sentatives of the people of the province. Hβ did not say that it was the intention of the Government to put tin end to the geological survey. If i t W[ m be continued with advantage to the province it would bo continued ; but the present arrangement was m> sati>f»'.etory and unfair. He was entirely in favor of allowing the high salary which a man of science and education was entitled to claim, but it would be more satisfactory to the province, and the work would be more efficiently done, if the mutter was put on a different footing. He wished to stvy that he waa far from undervaluing the services of for. Haast, wbosa reports he regretted had not been placed more prominently before the public. They -were about to printed, and the public would then see what a great amount of labor Dr. Haast had gone through. Mr. W. Wilsox seconded the resolutions, and took that opportunity to set right a point in wEich he had done Mr. Haast a little injustice. He had stated that Mr. Holmes had not seen Dr. Haast's plan of the Port Hills till six months after taking the contract for the tunnel. Mr. Holmes had since informed him that he had seen Dr. Haast's report before he took the contract, though he still declared that he was not in the slightest degree influenced by it- * ' Dr. Turjjotll at some length contended that the Council was under a moral obligation to continue the " services of the Provincial Geologist till the survey was completed. The Council were aware that the engagement was indefinite in point of time, and no notice had ever been given to Dr. Haast that it wmotherwise regarded by tho Government. He' complained of there being no mention made of Dr. Haost'i name in the resolutions. Tho Secretary for Public Works had no objection to introduco the words " tho services of Dr. Htuist," in the second resolution, in place-of the words " the Geological Department." With that amendment the resolutions were agreed to. noXOBABimi POB MB. SBLFB. Tho Provincial Secretary moved— That this Council, considering the {rreat exertions which have been made by Mr. Svlfe on behalf of the province ia the absence of Mr. Marshmau, respectfully request his Honor the Supcriutendent to place '.'" the sum of £200 on the Estimates as a honorarium Iα recognition ot his services. Mr. Selfe's services to the province had been Terr ", great. No one who had read his letters could doubt that ho always had the interests of Canterbury at heart, and he was sure that the vote would be unanimously passed. Air. W. Wilsox seconded the motion. The sum " proposed was certainly a small one, but Mr. SeUe ~ would value it as a token that hie services were appreciated in the province. Tho Secretary fob Public Wobks eujjported. the motion. Mr. Selfe waa deserving of the thanks of the province. The knowledge he had always shown in matters relating to Canterbury and the colony in general evinced the interest he took ia the subject, and his usefulness in bringing thil ' knowledge to bear on different matters, especially ia that of the Panama contract, was deserving of the highest culogium. After some remarks from a few other members, the motion was carried unanimously, and it wu agreed that the resolution should be forwarded to Mr. Selfe. SHEEP BILL. On the motion of tho Provincial Secbetaet th« House went into Committee to effect an amendment in one of the clauses. On the motion of Captain WESTEiTBA the wordi " washing for shearing" were left out. The House then resumed, and on the motion-of Uul the Provincial Secretary, the BUI was read ti» ~ third time. PROVINCIAL COUNCIL LIBRARIAN. The Provincial Secbetabt moved that- tie House proceed to elect .a Librarian, and proposed that Mr. Holmes, the meteorological officer, be ■£• pointed as such, with a salary of £25 per annum. Mr. Mauds eecondod the proposal, which mil - coined. THE LOAN OF 1862. - . fV The Provincial Seobetaby moved— That in the opinion, of this Council the sinkiflg And of the loan of 1802 should be invested ia Anatralattu securities. ■ The resolution having been seconded by the SIOKI* : ~ tart 7on> Public Wokks, was carried after a ahttt discussion. ' AKABOA JBTTT. ' t *11 Mr. Ollttier moved— ■> That his Honor the Superintendent be respectfully^"" requested to place upon. the Estimates the »urn *** of £100 as a grant in aid for the construction of a Jetty at the head of the Bar of Akaroa. _ The sum asked for was a very small one, and if WiTfor a most useful purpose. The owners of the nulls at the head of the Bay at Akaroa were ready to giii»_ £150 towards the construction of a jetty JjW&T which would tend towarde the opening up wjjkf large timber districts in the neighborhood.' r TaH: sum of £100 would be sufficient to build the Ti**F of the jetty, and the owners of the mills would eti%. , plete it, and it would be of great service to the inhajji* tants generally. ' •''•f'" The Secretary *<ra "Pubxic "Wonwa oppOMftti» r -C grant, and said the Government had considered tt#4 matter. It would no doubt be of great service to Jkf owners of the mills, but the position __ the lion, gentleman did not seem likely to render li" very useful to others, and the cost, according to ttof estimate of the District Engineer, would M £BQSJL instead of £280, , ; ■.. , . i i!( > ! After some discussion, the House divided* on* TO I question, which was negatived by a majority of 3* Noes, 11; ayes, 8. ' < '? > t i^o CHBISTCHURCH COLLEGE LOAN- BUS. -, } Mr. Maude moved the re-committal of the Carilt'i College Loan BilL - The House then wenfc into committee. There were certain alterations in the wordifigw" the Bill to be effected, which, however, did not affix* - the principle of it. - Tho Secretary *ob Public WQBUltptmbAthat the objections that he had had on a former occa* siouto thoßill having been removed bythoatta*>T tions, ho would now support it. ' v* Tho alterations haying been effected, the How*. resumed. _ - VICTORIA - BRIDGE. Mr. Ollivxkb moved— *~ v That his Honor the' Superintendent be *?*£!'%&* ' to direct that the sum of £350 be pUeed VP&*?~Ksti mates to meet tho extra payments "VJxL . defray the cost oi constructing Uiel^|*B»l«M , g e ' The sum of £350 was required by the City CcaaA - for the repairs to the bridge, and for other P ar P**' *" over the £3000 which they,had b«enaflo»ed ?£.. - Government, when the completion'or the DruJge.J|f|£ r s' transferred into their hands, . He considered »w,tbeiduty of the Council 4q relieve the City Cei»e»^| voting this purpose. '* , ; .*%: vi&f' Mr. Hayfkes seconded' the* motion. 'tssffi " The SECiiErABY fob Ppblio Womb °PP°*°* < -- tho motion oc the ground . thai *L>^i--time the transfer of the bridge to the Wtt f W&§S*r~ wa3 effected, it was agreed tliat the cost of altogether should not exceed £3,000. **• "jSJSar"" an amendment: " That the cum of £50 Oβ fflHW* instead of £350." After a considerable discussion, «j* The Secbei*aby job Public Woiuce *]*»£& leave to withdraw his first poposal that the sum of £300 should W**\the Estimates for the expense* of the bndgey carried. ...--...-. , -:^i FIBB BBI&ApIS BILK. - , - On the motion of Mr. Oxlivtkb, thif Biß oto* read a third time and passed. _.. HACXSIY CAB«IA<JBS BOX. jjggl On the motjton of Mr. Oijjvxbb, this a second tfme, and the House went into cwjjpßjMSgSjjJ consider it. The various causes passed " - mittee, and theßiU was reported to the resumed. * cnßjSTcrarecH buiidiso act. . , rt »» - On the motion of Mr. that <^ { flpt " into committee on thia Bill,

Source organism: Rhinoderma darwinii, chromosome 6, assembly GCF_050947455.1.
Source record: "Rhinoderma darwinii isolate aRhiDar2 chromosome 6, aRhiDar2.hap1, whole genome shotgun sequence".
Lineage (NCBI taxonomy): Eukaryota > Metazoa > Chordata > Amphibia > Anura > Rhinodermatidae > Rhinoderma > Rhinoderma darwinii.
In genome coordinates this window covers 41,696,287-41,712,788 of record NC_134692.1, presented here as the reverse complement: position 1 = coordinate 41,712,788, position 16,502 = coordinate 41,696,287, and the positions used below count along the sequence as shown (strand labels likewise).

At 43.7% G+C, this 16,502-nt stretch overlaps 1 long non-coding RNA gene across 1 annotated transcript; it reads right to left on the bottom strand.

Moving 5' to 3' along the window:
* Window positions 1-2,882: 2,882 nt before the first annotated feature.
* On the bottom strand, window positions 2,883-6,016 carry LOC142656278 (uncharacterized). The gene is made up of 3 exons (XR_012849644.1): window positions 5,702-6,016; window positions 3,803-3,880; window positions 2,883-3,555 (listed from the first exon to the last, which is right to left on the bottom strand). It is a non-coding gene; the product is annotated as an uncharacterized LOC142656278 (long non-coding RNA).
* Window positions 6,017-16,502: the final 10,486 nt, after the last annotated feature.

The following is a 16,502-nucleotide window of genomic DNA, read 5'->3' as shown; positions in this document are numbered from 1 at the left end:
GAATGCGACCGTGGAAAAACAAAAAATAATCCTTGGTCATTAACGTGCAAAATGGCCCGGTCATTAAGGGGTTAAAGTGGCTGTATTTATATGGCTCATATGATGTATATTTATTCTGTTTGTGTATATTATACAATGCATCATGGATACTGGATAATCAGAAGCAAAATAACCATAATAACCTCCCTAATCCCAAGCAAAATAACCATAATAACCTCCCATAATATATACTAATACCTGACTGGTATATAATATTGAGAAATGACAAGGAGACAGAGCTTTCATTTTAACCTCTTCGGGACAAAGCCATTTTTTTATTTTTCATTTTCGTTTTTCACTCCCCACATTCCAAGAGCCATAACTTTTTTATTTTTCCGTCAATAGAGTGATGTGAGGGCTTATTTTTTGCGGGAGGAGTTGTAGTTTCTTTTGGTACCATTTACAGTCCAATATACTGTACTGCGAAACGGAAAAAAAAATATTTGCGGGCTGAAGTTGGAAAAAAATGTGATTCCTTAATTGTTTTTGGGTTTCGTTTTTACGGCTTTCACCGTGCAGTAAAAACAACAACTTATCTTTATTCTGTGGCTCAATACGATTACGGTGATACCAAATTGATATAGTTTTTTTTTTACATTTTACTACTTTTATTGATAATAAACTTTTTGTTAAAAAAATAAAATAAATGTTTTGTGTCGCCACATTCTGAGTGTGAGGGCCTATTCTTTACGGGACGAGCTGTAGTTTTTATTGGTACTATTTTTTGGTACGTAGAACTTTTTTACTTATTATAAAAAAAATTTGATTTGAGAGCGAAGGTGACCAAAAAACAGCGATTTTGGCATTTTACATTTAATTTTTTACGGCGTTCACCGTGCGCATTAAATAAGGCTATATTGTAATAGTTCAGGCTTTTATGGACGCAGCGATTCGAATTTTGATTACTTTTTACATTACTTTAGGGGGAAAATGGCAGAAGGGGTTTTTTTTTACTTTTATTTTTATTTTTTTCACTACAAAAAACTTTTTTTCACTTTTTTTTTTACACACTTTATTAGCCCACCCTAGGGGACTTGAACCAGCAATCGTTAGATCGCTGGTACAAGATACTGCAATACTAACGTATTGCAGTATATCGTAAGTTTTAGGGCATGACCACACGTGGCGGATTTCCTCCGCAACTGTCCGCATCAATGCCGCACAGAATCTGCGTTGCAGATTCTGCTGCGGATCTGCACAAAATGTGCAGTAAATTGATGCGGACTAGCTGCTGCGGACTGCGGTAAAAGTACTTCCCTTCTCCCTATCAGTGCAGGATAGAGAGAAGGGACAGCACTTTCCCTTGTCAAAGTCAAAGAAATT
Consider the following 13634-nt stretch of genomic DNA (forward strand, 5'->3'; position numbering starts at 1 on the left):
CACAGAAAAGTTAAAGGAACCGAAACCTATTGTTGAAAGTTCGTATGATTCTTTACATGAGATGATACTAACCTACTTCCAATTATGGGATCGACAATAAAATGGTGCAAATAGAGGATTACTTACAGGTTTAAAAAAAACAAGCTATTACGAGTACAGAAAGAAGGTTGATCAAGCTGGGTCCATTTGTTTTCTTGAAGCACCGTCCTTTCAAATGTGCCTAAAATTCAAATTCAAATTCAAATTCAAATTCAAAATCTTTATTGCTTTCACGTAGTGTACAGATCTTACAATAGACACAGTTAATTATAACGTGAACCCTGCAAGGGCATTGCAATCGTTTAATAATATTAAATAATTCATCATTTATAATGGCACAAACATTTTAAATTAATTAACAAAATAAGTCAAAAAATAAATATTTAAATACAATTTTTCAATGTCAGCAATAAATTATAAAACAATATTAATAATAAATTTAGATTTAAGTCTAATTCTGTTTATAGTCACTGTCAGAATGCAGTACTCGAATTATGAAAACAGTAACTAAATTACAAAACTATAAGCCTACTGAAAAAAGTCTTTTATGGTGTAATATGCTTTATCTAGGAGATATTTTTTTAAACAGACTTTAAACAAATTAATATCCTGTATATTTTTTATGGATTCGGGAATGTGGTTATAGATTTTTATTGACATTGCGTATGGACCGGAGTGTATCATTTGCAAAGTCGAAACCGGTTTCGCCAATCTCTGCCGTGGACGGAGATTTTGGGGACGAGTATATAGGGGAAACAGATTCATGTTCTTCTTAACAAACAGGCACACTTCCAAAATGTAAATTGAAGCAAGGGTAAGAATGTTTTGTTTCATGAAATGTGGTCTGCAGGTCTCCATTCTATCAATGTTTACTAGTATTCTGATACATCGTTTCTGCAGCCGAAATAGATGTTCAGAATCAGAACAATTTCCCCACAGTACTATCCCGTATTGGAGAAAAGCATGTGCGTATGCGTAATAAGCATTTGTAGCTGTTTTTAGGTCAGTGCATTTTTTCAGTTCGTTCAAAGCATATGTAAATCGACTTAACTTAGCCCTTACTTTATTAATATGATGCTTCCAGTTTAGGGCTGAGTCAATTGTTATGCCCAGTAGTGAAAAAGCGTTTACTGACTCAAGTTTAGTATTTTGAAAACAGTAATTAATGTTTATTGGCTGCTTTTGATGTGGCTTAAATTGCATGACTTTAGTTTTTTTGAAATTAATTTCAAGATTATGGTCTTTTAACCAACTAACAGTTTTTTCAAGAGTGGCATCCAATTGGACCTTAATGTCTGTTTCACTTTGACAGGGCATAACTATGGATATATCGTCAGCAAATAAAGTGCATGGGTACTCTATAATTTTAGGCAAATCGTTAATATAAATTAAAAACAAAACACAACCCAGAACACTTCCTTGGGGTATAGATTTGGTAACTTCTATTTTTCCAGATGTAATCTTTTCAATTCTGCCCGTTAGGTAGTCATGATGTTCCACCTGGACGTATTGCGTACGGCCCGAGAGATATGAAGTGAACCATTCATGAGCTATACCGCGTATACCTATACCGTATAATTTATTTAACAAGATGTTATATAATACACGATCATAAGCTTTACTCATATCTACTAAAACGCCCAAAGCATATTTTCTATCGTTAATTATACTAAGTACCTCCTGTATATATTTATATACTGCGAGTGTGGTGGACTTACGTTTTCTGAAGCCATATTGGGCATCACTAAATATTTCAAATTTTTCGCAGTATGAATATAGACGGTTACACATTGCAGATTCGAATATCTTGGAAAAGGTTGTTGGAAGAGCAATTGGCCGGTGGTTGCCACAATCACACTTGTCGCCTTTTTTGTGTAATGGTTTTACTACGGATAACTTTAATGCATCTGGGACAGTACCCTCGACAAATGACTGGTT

f.~ -j. jj j. TjUfCBED confessed he bed ** MmtMJnction in being a party to passhe did not understand, and which ton- member himself did not. He " toknow whether it would not be better to '**the Bill as it now stood until next session, k** ?T n members would have an opportunity of *SLrAemeelves acquainted with it. ■SWm should regret very much giving up β-frtf bo important a nature,- but at the same * i-Twas aot deeirous of pressing on a Bill which s"««,b«e of the Council were not prepared fully fg*J?S Hβ should ask leave of the Council theregSSwth&awit. ■uggn •«■ P- Ten- ' . mMxrnoD ssttisd biix. #w the nwtion of Mr. Matjdb the House went • toßseoOMOa this Bill, the various clauses of committee, and the Bill was I I rSedtoAe House, which resumed. "Cfalfclaof motion having been given, the House the following day at the usual hour. - syw*" ~~ > _

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PROVINCIAL COUNCIL., Press, Volume V, Issue 598, 29 September 1864

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PROVINCIAL COUNCIL. Press, Volume V, Issue 598, 29 September 1864